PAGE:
Tuesday, May 24th | 23 Iyyar 5782

July 13, 2020 1:28 pm

New York Police Searching for Suspects After Orthodox Jewish Man Assaulted on Brooklyn Street

avatar by Algemeiner Staff

An NYPD car on patrol. Photo: Reuters / Lucas Jackson.

New York City police are searching for suspects after an Orthodox Jewish man was assaulted in Brooklyn over the weekend.

According to a CBS New York report, the incident occurred on Saturday at 2525 Kings Highway, near East 27th Street.

The 51-year-old victim told police he was walking home when three men pulled up next to him in a car and began screaming antisemitic insults.

The men then got out of the car and physically attacked him, leaving him with injuries to his face and a broken finger.

Related coverage

May 23, 2022 5:37 pm

Ukraine’s Zelensky Says He Would Meet With Putin to End the War

Ukrainian President Volodymyr Zelensky said on Monday that President Vladimir Putin was the only Russian official he was willing to...

Police are currently looking for the perpetrators, who were described as being in their late teens or early 20s.

The NYPD Hate Crimes Task Force is also involved in the investigation.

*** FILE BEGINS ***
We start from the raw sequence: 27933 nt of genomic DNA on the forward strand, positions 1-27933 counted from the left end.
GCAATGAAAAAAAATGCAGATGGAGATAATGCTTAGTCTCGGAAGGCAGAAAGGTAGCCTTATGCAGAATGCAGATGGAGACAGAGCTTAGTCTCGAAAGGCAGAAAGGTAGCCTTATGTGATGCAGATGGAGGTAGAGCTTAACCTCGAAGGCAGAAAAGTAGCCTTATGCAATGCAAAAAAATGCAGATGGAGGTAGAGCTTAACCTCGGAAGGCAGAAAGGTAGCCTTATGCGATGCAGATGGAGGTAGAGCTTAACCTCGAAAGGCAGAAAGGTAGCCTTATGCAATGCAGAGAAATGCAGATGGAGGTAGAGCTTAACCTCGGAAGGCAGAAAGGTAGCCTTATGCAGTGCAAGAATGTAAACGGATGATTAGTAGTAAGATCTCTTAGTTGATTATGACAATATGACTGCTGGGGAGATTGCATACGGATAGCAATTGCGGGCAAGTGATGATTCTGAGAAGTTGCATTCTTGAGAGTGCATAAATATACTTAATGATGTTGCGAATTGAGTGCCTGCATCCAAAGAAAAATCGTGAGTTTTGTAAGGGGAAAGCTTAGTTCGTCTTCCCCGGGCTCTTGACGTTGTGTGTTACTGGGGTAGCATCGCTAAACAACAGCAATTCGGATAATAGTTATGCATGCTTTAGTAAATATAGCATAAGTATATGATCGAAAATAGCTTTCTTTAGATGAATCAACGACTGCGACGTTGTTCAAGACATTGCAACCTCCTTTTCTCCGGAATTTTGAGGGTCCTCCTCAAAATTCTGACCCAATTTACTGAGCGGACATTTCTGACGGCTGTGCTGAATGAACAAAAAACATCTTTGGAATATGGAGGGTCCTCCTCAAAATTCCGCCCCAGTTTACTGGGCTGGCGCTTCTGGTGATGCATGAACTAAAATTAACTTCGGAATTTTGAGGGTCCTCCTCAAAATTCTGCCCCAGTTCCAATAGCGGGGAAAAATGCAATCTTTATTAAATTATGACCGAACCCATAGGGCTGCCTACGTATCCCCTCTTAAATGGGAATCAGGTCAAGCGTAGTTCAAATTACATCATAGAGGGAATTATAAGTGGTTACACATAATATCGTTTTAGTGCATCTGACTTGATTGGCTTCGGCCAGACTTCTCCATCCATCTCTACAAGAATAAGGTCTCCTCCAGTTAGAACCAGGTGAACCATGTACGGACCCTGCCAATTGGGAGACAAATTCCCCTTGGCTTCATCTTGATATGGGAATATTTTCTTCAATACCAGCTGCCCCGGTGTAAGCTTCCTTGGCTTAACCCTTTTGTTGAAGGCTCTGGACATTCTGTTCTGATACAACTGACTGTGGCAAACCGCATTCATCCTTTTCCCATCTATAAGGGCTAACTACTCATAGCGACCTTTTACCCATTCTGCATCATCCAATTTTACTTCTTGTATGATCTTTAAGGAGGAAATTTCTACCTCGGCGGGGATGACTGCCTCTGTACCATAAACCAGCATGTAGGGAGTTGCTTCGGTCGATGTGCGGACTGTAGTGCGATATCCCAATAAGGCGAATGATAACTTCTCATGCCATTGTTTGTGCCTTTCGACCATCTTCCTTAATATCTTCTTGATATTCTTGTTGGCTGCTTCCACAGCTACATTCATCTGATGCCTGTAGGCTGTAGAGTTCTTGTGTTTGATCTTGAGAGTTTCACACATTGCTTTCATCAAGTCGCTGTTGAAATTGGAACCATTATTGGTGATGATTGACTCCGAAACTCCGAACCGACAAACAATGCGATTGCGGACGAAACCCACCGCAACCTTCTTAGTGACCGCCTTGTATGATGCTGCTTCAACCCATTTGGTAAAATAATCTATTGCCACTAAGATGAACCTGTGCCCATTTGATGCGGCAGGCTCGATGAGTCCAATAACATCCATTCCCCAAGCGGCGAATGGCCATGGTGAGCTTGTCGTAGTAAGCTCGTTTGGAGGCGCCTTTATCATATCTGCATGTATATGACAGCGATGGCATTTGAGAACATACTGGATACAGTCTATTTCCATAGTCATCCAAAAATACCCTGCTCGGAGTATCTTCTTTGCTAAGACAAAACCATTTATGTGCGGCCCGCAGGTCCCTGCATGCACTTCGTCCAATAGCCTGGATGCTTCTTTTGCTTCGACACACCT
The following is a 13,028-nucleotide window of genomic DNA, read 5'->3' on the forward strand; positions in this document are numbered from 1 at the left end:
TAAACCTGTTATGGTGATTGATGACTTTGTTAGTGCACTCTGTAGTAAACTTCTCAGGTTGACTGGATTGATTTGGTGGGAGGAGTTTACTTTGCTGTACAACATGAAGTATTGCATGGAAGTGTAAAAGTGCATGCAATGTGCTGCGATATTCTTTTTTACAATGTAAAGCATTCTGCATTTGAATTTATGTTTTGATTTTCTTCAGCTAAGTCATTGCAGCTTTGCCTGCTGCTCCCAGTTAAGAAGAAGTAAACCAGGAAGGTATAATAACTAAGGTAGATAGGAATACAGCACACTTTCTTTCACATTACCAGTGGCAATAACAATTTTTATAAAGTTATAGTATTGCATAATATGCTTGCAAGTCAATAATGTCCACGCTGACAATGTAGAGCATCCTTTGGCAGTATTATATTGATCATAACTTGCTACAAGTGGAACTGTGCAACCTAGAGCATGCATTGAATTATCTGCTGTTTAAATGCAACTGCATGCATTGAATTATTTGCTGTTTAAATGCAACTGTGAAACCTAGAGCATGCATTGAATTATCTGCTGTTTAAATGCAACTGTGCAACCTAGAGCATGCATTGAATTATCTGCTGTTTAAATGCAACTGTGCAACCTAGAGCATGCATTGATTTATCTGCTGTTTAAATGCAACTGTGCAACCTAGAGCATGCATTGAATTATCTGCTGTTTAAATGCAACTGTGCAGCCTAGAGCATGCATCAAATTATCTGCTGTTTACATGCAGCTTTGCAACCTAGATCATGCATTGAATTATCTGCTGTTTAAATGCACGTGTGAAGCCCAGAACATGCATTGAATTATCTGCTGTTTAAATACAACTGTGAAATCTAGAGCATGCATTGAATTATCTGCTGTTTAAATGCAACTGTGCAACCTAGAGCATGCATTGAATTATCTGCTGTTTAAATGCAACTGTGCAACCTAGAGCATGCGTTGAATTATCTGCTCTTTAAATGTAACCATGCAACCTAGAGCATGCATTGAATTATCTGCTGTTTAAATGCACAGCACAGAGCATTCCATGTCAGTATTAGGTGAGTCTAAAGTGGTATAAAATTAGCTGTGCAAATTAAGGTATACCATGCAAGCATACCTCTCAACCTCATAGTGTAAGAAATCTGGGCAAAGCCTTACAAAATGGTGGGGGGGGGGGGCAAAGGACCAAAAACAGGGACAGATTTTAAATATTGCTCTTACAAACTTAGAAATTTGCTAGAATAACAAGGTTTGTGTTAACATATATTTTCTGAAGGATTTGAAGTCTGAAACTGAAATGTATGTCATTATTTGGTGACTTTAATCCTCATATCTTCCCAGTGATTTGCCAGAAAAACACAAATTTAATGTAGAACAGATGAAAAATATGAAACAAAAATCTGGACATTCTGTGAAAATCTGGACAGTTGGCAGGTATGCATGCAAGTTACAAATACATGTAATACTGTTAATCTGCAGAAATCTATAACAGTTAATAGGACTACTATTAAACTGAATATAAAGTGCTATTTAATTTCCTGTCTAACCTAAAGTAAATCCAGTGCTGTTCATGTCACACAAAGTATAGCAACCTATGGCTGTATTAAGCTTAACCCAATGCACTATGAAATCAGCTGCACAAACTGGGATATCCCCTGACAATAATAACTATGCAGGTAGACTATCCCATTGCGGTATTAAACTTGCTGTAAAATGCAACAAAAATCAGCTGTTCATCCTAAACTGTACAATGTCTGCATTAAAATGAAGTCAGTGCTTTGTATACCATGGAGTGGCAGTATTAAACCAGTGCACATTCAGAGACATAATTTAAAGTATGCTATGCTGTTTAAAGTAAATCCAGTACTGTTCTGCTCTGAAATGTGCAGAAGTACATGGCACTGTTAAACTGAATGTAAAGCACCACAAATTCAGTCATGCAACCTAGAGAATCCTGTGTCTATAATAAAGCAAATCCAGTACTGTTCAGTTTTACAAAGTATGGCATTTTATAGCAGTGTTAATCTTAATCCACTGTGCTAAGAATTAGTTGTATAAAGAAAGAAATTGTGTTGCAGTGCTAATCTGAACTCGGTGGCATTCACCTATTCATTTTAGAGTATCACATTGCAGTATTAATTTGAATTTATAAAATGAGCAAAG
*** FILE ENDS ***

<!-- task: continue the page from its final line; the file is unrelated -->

The Anti-Defamation League (ADL) is offering a reward of up to $10,000 for information leading to the arrest and conviction of the assailants.

“We are alarmed and deeply disturbed that another violent antisemitic incident has occurred in Brooklyn,” stated Etzion Neuer, interim regional director, ADL NY/NJ. “This is horrific, and the hate must stop. The fact that this alleged attack took place during the Sabbath makes it even more egregious. Sadly, as we have had to say many times in the past, no one should fear hate-motivated violence while walking down the street in their own city, simply because of the religion they practice. We will continue to work together with all New Yorkers to stop antisemitic violence and hope that this reward facilitates the swift apprehension of those responsible for this attack. We thank the NYPD Hate Crimes Task Force for investigating.”

A wave of street assaults targeting Jews in Brooklyn last year garnered media attention and was one of the motivations for the “No Hate, No Fear” march against antisemitism held in January.

Share this Story: Share On Facebook Share On Twitter

Let your voice be heard!

Join the Algemeiner


This site is protected by reCAPTCHA and the Google Privacy Policy and Terms of Service apply.